The Coup, 'Sorry to Bother You' (Anti-)

7
Sorry to Bother You
Critical Mass
Release Date: October 30, 2012
Label: Anti-

by Jason Gubbels

Boots Riley is nobody's armchair Marxist, not with lifelong commitments to collectivism shoring up his I'm-a-Communist boasts. But an active role transferring Occupy Wall Street to his hometown of Oakland seems to have galvanized even this old pro. So whether it's Occupy's commitment to leaderless action or a creative approach that's suspicious of being too literal, it's a victory for art over agitprop that Riley chose to edit out most tangible references to the Occupy movement on this long-running outfit's first album since 2006 — the only explicit mention of the one percent comes from Killer Mike on album closer "WAVIP."

If you wanted to parse things closely (never a bad idea with this crew), you might note in "Long Island Iced Tea, Neat" a narrator drunk on the possibilities of power through numbers, or the "common enemy" alluded to on sovereignty-of-the-people anthem "The Guillotine." But that's as specific as Riley gets. Elsewhere, he covers familiar ground: anger at the establishment, sure, but also an insistence that glossing over the individuality of the downtrodden aids oppression, and how holding tight to either/or arguments wards off a tragic inconsequence Riley couldn't be less interested in.

Of course, one individual's "either/or" is another's stridency, but Riley always has distinguished himself from other agitators by streamlining his message with weapons of subtlety. Humor, for example, meaning "economics is the symphony of hunger and theft" pivots to "tell Homeland Security we are the bomb." Plus sex, a finite resource ever-present in Riley's sensual drawl. But music remains the Coup's ultimate sweetener, and here the jams hit hard like the words — from the big beat of opener "The Magic Clap" to the grimy guitar on "Land of 7 Billion Dances," departures from the smooth, soothing funk that was once this outfit's specialty.

DJ Pam the Funkstress and a road-tested band have expanded their definition of groove to encompass a punk/funk amalgam that's wholly original, effortless, and very fun, like the kazoo-laden Clash rip "Your Parent's Cocaine," a standout track of leisure-class progeny frolicking amid vomit and blow while Dad bankrolls the Afghan War. On those rare occasions when lyrical inspiration flags, as it does during "We've Got a Lot to Teach You, Cassius Green" (one devils-in-the-boardroom tale too many), the backdrop even picks up the slack courtesy of slinky sitar and accordion breakdown, while the stop-start hardcore dynamics of "You Are Not a Riot" quell any logical objections to an argument pitting Mexican social realist David Siqueiros against supposedly detached aesthete Andy Warhol.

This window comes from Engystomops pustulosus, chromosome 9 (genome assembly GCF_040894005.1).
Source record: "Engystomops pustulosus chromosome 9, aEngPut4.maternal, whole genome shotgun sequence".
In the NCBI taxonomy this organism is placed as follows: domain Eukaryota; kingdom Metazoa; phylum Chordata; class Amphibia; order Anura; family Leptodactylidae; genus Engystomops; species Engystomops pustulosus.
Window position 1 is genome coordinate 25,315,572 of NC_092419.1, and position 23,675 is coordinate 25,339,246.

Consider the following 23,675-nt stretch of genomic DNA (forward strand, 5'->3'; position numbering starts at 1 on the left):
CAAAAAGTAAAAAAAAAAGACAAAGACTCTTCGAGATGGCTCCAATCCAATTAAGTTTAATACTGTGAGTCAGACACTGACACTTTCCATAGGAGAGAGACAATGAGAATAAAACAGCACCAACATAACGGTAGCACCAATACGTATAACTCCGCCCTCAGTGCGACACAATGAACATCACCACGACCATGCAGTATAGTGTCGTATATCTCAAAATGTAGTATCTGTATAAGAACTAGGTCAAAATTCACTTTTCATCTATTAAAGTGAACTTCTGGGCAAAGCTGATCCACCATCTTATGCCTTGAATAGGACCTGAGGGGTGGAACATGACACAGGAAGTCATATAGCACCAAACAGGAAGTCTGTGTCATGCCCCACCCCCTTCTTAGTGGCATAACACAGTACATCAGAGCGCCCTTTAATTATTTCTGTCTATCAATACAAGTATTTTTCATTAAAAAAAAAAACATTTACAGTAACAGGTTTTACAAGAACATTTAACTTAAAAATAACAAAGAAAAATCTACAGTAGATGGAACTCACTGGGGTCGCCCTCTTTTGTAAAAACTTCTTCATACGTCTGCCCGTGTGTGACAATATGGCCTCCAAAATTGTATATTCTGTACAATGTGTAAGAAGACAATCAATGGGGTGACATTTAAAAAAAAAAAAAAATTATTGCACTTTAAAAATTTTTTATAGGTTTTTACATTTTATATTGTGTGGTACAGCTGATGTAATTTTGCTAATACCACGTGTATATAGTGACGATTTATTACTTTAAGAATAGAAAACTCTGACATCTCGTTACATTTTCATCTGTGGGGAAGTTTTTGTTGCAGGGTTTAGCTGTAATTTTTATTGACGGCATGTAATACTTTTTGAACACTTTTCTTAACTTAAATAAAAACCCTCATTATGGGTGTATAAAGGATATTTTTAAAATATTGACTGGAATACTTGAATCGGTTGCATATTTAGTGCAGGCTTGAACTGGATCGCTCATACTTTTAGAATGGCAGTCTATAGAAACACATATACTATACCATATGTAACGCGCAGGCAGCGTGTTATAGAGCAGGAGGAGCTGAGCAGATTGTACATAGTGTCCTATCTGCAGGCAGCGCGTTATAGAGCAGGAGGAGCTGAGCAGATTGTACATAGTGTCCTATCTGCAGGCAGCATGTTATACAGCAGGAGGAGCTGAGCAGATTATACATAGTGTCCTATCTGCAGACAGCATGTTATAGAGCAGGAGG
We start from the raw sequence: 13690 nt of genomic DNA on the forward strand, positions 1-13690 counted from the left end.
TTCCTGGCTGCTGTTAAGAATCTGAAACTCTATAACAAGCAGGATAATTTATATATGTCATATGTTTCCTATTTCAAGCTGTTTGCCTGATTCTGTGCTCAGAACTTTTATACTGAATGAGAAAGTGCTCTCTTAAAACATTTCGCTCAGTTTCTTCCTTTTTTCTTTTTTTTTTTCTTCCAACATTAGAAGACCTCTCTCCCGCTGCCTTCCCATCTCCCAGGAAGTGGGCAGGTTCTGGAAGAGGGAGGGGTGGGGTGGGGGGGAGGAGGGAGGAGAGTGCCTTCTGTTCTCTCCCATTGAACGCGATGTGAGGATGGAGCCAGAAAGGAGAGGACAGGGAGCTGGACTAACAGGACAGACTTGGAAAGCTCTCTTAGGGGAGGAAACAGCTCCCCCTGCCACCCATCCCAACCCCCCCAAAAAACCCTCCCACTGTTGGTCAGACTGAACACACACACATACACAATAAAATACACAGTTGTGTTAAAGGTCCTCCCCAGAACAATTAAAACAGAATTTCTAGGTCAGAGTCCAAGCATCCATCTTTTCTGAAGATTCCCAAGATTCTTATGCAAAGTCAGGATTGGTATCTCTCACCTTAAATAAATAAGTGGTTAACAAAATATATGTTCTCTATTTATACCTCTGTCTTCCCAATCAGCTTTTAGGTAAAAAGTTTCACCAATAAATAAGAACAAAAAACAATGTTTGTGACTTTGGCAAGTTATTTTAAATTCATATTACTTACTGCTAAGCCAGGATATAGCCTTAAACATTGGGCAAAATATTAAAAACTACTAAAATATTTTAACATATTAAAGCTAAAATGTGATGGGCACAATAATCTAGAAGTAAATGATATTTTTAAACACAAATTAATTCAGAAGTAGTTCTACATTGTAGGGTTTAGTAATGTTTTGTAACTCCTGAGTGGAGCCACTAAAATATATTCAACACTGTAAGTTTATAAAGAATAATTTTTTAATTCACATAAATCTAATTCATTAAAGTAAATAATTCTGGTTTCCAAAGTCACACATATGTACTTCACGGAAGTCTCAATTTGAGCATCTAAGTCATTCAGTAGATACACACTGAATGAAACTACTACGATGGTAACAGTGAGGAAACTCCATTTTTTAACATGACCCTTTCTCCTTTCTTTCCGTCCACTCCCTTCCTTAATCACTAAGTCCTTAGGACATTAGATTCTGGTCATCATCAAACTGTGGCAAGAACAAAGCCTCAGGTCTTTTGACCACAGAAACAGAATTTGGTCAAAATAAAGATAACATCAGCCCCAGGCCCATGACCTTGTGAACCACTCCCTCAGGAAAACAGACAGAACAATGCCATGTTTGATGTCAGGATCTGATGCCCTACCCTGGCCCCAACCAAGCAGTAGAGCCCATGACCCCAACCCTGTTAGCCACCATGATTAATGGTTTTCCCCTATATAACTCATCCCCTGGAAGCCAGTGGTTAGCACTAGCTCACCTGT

Heady stuff. Yet Riley ultimately wants to level with an audience explicitly identified as "kids." With a line worthy of Langston Hughes — "History has taught me some strange arithmetic" — "Strange Arithmetic" challenges teachers to create citizens, not victims, excoriating geography studies for ignoring class boundaries and hectoring statistics as a "tool of the complicit," all while riding a Captain Sensible synth/guitar line. Most searing is "Gods of Science," from which this key lyric springs: "Whole cities are haunted / Cuz some money bag nodded / And dropped the thought product / Of a Harvard grad upon it."

Unpack what those four lines suggest about urban planning, the bad citizenry of moneyed elites, expertise as a force for evil, and the politics of the powerless; then apply those conclusions to Boots and the Coup's embrace of the guillotine — that unenlightened tool of the Enlightenment. They don't care if artistic calls to violence negate future prisoners-of-conscience claims. Thing is, they're plenty committed to questions of conscience, as witness the string-laden set piece "Violet," in which a refrain of "C'mon, holla at yo' dawg" answers Boots' calm exposition of street vice. Minus his observations — his sympathy, his grasp of the chasm between dreams and regrets, his compassion — the song's subjects might be no more than a dot on the crime ticker. Yet another reason our man distrusts statistics.

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